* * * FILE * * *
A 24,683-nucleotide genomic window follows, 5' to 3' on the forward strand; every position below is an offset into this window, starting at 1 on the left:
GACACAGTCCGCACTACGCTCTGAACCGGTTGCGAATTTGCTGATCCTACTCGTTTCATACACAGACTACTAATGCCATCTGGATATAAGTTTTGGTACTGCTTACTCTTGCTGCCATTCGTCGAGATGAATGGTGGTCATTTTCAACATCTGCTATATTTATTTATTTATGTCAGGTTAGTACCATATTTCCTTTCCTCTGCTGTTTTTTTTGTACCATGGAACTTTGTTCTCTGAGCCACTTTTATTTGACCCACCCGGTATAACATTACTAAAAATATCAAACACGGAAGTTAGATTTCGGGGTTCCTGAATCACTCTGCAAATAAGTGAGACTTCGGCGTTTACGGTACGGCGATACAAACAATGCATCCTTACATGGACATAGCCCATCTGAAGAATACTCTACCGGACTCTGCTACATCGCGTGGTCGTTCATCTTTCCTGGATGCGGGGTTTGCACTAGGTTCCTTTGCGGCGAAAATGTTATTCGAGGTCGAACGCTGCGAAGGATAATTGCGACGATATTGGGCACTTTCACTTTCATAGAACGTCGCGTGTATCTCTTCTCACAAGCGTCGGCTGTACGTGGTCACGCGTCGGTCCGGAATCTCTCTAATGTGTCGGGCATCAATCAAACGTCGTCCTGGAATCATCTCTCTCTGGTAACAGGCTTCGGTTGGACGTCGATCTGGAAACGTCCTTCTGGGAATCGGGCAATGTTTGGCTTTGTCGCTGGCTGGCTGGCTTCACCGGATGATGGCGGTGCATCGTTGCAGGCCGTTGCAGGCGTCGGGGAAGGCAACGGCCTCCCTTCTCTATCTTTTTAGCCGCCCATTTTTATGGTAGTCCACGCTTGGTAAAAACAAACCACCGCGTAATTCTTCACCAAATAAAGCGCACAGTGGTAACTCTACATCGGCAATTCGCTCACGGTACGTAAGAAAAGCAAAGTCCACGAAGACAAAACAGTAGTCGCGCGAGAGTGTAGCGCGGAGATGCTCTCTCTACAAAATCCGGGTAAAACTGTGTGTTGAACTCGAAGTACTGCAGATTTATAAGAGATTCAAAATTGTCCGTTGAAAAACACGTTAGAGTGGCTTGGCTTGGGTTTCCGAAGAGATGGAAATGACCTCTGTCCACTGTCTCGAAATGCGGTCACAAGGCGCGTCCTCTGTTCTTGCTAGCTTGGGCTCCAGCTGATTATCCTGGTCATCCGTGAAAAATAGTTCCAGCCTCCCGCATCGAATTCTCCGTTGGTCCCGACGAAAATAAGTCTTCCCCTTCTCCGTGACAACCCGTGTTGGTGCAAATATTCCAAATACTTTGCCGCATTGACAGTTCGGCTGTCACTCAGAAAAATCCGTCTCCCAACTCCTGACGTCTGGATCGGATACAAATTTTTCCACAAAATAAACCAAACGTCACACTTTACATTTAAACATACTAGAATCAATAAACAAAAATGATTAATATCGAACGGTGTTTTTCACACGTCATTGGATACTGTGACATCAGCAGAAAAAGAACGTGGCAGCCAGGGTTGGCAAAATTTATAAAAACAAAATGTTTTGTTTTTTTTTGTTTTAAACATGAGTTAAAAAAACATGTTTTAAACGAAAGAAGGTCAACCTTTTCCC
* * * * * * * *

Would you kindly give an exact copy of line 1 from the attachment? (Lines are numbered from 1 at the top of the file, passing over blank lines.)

A 24,683-nucleotide genomic window follows, 5' to 3' on the forward strand; every position below is an offset into this window, starting at 1 on the left: